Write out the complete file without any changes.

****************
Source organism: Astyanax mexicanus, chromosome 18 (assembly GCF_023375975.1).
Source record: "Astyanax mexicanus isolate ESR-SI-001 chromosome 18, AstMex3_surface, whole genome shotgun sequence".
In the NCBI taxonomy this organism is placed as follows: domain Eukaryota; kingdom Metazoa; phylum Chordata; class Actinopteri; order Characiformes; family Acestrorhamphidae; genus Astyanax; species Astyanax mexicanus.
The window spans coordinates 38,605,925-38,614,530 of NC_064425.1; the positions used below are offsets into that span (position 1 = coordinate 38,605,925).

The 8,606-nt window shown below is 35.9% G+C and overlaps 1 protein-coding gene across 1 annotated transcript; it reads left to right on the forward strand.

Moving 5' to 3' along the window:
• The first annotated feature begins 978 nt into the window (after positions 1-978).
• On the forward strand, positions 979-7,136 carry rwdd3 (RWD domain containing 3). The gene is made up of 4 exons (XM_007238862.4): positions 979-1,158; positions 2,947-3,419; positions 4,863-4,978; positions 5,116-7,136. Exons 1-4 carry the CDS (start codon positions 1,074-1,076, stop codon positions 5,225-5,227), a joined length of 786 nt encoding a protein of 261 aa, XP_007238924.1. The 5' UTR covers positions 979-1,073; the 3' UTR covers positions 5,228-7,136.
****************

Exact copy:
Source organism: Astyanax mexicanus, chromosome 18 (assembly GCF_023375975.1).
Source record: "Astyanax mexicanus isolate ESR-SI-001 chromosome 18, AstMex3_surface, whole genome shotgun sequence".
In the NCBI taxonomy this organism is placed as follows: domain Eukaryota; kingdom Metazoa; phylum Chordata; class Actinopteri; order Characiformes; family Acestrorhamphidae; genus Astyanax; species Astyanax mexicanus.
The window spans coordinates 38,605,925-38,614,530 of NC_064425.1; the positions used below are offsets into that span (position 1 = coordinate 38,605,925).

The 8,606-nt window shown below is 35.9% G+C and overlaps 1 protein-coding gene across 1 annotated transcript; it reads left to right on the forward strand.

Moving 5' to 3' along the window:
• The first annotated feature begins 978 nt into the window (after positions 1-978).
• On the forward strand, positions 979-7,136 carry rwdd3 (RWD domain containing 3). The gene is made up of 4 exons (XM_007238862.4): positions 979-1,158; positions 2,947-3,419; positions 4,863-4,978; positions 5,116-7,136. Exons 1-4 carry the CDS (start codon positions 1,074-1,076, stop codon positions 5,225-5,227), a joined length of 786 nt encoding a protein of 261 aa, XP_007238924.1. The 5' UTR covers positions 979-1,073; the 3' UTR covers positions 5,228-7,136.